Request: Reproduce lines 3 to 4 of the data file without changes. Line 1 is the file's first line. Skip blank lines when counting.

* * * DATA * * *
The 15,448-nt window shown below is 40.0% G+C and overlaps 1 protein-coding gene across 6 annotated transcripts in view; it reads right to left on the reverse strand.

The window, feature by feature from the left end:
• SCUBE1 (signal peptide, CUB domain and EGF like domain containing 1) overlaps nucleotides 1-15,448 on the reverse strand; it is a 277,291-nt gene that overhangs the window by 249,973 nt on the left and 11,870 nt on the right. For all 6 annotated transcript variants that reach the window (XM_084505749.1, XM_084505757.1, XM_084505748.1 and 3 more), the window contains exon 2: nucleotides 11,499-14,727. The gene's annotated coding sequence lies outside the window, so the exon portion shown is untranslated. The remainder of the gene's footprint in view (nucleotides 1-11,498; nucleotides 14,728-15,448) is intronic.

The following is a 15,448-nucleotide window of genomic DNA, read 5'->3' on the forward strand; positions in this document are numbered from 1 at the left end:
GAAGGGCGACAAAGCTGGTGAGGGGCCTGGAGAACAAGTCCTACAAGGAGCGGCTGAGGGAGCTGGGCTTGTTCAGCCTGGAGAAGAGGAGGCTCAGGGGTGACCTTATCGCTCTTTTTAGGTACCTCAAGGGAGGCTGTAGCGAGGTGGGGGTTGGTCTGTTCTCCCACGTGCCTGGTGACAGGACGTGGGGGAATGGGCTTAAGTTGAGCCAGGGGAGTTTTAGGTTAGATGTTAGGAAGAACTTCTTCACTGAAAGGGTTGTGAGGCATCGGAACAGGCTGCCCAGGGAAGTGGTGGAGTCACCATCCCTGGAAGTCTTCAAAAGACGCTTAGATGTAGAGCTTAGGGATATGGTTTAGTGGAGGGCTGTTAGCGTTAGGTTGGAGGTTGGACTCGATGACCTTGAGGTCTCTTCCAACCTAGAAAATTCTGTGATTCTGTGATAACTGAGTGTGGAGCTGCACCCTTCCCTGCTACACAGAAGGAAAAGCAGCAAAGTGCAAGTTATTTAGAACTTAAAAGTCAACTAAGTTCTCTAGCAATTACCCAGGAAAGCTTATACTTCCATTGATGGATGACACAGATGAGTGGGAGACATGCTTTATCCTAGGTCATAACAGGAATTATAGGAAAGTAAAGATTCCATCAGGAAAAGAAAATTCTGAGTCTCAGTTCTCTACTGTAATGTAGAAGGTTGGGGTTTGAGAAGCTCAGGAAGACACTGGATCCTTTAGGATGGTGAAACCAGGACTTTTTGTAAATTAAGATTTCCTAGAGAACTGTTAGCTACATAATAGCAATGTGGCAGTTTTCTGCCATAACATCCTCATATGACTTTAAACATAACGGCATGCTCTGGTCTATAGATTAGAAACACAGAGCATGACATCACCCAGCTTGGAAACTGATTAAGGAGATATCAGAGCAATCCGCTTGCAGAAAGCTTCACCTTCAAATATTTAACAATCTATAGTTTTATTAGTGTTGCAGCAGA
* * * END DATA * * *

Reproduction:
• SCUBE1 (signal peptide, CUB domain and EGF like domain containing 1) overlaps nucleotides 1-15,448 on the reverse strand; it is a 277,291-nt gene that overhangs the window by 249,973 nt on the left and 11,870 nt on the right. For all 6 annotated transcript variants that reach the window (XM_084505749.1, XM_084505757.1, XM_084505748.1 and 3 more), the window contains exon 2: nucleotides 11,499-14,727. The gene's annotated coding sequence lies outside the window, so the exon portion shown is untranslated. The remainder of the gene's footprint in view (nucleotides 1-11,498; nucleotides 14,728-15,448) is intronic.

The following is a 15,448-nucleotide window of genomic DNA, read 5'->3' on the forward strand; positions in this document are numbered from 1 at the left end: